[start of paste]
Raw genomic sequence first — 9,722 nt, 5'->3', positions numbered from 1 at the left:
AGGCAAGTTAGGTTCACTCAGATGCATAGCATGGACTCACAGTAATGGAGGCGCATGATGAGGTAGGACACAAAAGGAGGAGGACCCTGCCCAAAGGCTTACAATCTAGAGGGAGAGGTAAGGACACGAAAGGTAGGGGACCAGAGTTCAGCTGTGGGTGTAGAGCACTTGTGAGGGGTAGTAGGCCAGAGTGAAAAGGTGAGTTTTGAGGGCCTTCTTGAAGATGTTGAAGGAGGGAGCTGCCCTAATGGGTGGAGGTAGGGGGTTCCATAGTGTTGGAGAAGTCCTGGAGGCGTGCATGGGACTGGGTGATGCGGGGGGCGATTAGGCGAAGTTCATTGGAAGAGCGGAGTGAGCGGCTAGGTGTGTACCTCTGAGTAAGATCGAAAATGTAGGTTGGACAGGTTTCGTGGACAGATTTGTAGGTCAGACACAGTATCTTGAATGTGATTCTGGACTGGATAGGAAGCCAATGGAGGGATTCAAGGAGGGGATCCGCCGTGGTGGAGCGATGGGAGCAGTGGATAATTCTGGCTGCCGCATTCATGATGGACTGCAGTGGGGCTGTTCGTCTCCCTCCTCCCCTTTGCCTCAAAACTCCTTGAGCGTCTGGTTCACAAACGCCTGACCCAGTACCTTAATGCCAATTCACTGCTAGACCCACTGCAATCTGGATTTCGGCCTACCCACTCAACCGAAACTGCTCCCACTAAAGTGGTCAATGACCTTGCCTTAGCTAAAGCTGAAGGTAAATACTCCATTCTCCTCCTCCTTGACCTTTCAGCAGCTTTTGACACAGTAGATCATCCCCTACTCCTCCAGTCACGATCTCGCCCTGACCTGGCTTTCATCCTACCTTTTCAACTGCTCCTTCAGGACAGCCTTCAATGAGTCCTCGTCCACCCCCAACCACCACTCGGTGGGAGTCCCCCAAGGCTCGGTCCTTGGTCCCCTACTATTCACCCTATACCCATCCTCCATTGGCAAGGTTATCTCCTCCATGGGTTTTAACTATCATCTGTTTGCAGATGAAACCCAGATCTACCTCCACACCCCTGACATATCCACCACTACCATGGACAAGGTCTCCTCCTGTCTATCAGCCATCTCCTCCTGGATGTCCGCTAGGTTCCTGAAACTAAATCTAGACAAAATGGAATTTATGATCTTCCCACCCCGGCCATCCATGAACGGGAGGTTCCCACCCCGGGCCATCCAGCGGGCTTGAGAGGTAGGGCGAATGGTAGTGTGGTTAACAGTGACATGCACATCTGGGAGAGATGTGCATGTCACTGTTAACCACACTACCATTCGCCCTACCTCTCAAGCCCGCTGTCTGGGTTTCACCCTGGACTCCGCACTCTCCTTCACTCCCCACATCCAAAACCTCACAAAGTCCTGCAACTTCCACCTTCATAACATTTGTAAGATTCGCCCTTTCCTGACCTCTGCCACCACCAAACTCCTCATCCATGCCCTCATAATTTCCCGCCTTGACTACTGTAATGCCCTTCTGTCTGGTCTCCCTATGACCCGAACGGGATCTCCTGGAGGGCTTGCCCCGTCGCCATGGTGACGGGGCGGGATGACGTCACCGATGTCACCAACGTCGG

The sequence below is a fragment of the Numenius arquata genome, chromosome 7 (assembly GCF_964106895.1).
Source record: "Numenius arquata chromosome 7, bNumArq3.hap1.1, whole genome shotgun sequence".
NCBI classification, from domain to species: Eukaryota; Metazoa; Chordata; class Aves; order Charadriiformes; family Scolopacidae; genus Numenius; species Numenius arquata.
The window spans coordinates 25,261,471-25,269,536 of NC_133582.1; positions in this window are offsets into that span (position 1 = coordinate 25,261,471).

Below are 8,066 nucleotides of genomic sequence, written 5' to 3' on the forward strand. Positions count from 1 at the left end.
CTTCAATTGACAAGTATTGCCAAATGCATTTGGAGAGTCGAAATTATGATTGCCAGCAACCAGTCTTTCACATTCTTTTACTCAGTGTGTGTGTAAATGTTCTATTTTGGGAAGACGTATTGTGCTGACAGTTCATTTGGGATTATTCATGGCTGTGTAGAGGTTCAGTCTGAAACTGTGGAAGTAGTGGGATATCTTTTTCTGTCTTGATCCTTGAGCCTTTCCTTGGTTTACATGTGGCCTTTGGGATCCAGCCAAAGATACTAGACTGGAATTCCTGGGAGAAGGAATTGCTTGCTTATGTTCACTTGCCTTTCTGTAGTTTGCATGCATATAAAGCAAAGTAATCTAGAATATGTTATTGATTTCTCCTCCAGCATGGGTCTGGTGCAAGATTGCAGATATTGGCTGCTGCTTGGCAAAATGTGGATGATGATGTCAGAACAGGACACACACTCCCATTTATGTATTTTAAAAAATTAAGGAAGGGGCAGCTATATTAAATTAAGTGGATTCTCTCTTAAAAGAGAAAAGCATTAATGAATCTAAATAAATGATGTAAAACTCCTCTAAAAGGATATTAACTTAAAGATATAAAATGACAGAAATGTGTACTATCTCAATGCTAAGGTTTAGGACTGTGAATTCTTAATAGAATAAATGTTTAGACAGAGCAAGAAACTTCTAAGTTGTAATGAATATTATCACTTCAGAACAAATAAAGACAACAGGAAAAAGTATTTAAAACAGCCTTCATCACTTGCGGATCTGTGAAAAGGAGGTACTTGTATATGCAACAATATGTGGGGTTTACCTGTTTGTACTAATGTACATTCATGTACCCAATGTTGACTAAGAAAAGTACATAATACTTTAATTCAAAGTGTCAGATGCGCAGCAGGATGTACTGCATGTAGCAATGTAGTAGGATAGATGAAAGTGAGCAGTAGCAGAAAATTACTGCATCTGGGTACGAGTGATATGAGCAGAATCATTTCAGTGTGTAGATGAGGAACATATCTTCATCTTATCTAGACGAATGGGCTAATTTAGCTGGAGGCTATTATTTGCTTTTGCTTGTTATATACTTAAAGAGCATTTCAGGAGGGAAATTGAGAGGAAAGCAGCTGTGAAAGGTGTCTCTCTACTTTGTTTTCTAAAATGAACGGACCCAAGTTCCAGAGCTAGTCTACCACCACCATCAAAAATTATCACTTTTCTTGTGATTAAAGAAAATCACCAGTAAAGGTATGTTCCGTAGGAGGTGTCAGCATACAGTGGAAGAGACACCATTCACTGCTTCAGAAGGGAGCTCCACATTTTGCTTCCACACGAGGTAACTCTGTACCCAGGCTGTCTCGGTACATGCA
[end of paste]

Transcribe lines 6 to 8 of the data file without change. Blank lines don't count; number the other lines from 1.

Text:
The window spans coordinates 25,261,471-25,269,536 of NC_133582.1; positions in this window are offsets into that span (position 1 = coordinate 25,261,471).

Below are 8,066 nucleotides of genomic sequence, written 5' to 3' on the forward strand. Positions count from 1 at the left end.
CTTCAATTGACAAGTATTGCCAAATGCATTTGGAGAGTCGAAATTATGATTGCCAGCAACCAGTCTTTCACATTCTTTTACTCAGTGTGTGTGTAAATGTTCTATTTTGGGAAGACGTATTGTGCTGACAGTTCATTTGGGATTATTCATGGCTGTGTAGAGGTTCAGTCTGAAACTGTGGAAGTAGTGGGATATCTTTTTCTGTCTTGATCCTTGAGCCTTTCCTTGGTTTACATGTGGCCTTTGGGATCCAGCCAAAGATACTAGACTGGAATTCCTGGGAGAAGGAATTGCTTGCTTATGTTCACTTGCCTTTCTGTAGTTTGCATGCATATAAAGCAAAGTAATCTAGAATATGTTATTGATTTCTCCTCCAGCATGGGTCTGGTGCAAGATTGCAGATATTGGCTGCTGCTTGGCAAAATGTGGATGATGATGTCAGAACAGGACACACACTCCCATTTATGTATTTTAAAAAATTAAGGAAGGGGCAGCTATATTAAATTAAGTGGATTCTCTCTTAAAAGAGAAAAGCATTAATGAATCTAAATAAATGATGTAAAACTCCTCTAAAAGGATATTAACTTAAAGATATAAAATGACAGAAATGTGTACTATCTCAATGCTAAGGTTTAGGACTGTGAATTCTTAATAGAATAAATGTTTAGACAGAGCAAGAAACTTCTAAGTTGTAATGAATATTATCACTTCAGAACAAATAAAGACAACAGGAAAAAGTATTTAAAACAGCCTTCATCACTTGCGGATCTGTGAAAAGGAGGTACTTGTATATGCAACAATATGTGGGGTTTACCTGTTTGTACTAATGTACATTCATGTACCCAATGTTGACTAAGAAAAGTACATAATACTTTAATTCAAAGTGTCAGATGCGCAGCAGGATGTACTGCATGTAGCAATGTAGTAGGATAGATGAAAGTGAGCAGTAGCAGAAAATTACTGCATCTGGGTACGAGTGATATGAGCAGAATCATTTCAGTGTGTAGATGAGGAACATATCTTCATCTTATCTAGACGAATGGGCTAATTTAGCTGGAGGCTATTATTTGCTTTTGCTTGTTATATACTTAAAGAGCATTTCAGGAGGGAAATTGAGAGGAAAGCAGCTGTGAAAGGTGTCTCTCTACTTTGTTTTCTAAAATGAACGGACCCAAGTTCCAGAGCTAGTCTACCACCACCATCAAAAATTATCACTTTTCTTGTGATTAAAGAAAATCACCAGTAAAGGTATGTTCCGTAGGAGGTGTCAGCATACAGTGGAAGAGACACCATTCACTGCTTCAGAAGGGAGCTCCACATTTTGCTTCCACACGAGGTAACTCTGTACCCAGGCTGTCTCGGTACATGCA